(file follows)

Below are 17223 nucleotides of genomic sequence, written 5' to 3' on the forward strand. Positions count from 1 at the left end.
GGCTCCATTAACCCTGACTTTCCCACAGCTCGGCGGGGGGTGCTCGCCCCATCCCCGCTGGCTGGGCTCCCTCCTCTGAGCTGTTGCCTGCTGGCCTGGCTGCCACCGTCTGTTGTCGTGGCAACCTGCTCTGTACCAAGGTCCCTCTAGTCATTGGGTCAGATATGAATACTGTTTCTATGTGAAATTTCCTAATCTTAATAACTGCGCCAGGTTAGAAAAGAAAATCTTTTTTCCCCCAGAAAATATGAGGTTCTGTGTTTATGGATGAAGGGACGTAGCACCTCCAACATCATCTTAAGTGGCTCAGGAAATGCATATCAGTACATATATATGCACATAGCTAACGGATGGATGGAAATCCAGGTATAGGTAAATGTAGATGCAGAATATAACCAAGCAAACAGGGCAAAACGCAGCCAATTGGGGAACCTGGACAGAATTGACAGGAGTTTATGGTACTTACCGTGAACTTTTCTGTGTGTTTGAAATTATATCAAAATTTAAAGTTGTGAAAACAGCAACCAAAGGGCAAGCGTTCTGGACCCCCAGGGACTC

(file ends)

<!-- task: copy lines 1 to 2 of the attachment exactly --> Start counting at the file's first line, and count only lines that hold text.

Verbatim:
Below are 17223 nucleotides of genomic sequence, written 5' to 3' on the forward strand. Positions count from 1 at the left end.
GGCTCCATTAACCCTGACTTTCCCACAGCTCGGCGGGGGGTGCTCGCCCCATCCCCGCTGGCTGGGCTCCCTCCTCTGAGCTGTTGCCTGCTGGCCTGGCTGCCACCGTCTGTTGTCGTGGCAACCTGCTCTGTACCAAGGTCCCTCTAGTCATTGGGTCAGATATGAATACTGTTTCTATGTGAAATTTCCTAATCTTAATAACTGCGCCAGGTTAGAAAAGAAAATCTTTTTTCCCCCAGAAAATATGAGGTTCTGTGTTTATGGATGAAGGGACGTAGCACCTCCAACATCATCTTAAGTGGCTCAGGAAATGCATATCAGTACATATATATGCACATAGCTAACGGATGGATGGAAATCCAGGTATAGGTAAATGTAGATGCAGAATATAACCAAGCAAACAGGGCAAAACGCAGCCAATTGGGGAACCTGGACAGAATTGACAGGAGTTTATGGTACTTACCGTGAACTTTTCTGTGTGTTTGAAATTATATCAAAATTTAAAGTTGTGAAAACAGCAACCAAAGGGCAAGCGTTCTGGACCCCCAGGGACTC